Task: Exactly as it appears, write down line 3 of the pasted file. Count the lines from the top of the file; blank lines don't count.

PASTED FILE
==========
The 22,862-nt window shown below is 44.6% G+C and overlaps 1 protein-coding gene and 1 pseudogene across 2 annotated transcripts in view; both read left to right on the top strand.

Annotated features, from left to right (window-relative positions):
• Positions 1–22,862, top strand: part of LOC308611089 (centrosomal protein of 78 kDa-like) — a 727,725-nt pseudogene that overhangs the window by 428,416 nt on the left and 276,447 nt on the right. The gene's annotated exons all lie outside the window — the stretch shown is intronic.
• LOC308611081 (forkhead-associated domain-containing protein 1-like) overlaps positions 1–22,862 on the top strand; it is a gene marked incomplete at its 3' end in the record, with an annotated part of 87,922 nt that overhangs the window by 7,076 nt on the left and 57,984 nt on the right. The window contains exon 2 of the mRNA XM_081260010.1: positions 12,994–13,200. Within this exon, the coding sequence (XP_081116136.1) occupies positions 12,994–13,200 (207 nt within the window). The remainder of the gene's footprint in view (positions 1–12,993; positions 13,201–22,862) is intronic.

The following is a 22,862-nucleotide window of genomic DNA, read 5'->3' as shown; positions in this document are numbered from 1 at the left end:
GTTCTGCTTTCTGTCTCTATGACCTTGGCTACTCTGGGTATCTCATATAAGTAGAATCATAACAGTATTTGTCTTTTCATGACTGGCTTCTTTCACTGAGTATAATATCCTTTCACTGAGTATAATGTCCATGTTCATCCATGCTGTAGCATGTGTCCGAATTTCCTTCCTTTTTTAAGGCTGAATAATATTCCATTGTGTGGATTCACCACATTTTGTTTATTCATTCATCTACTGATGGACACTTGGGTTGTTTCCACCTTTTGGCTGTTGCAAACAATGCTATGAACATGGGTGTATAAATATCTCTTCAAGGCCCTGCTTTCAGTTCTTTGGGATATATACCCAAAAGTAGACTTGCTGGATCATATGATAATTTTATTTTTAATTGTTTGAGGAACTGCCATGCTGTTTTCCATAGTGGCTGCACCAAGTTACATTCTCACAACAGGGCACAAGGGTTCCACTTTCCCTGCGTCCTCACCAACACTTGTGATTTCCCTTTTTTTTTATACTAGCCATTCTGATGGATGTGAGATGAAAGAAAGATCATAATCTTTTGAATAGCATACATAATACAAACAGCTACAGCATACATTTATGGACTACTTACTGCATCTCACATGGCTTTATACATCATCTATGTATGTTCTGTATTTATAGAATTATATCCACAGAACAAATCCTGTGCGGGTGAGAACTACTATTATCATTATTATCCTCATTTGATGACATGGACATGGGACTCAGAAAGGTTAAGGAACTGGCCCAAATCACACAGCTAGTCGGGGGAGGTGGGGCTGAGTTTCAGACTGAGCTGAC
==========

• Positions 1–22,862, top strand: part of LOC308611089 (centrosomal protein of 78 kDa-like) — a 727,725-nt pseudogene that overhangs the window by 428,416 nt on the left and 276,447 nt on the right. The gene's annotated exons all lie outside the window — the stretch shown is intronic.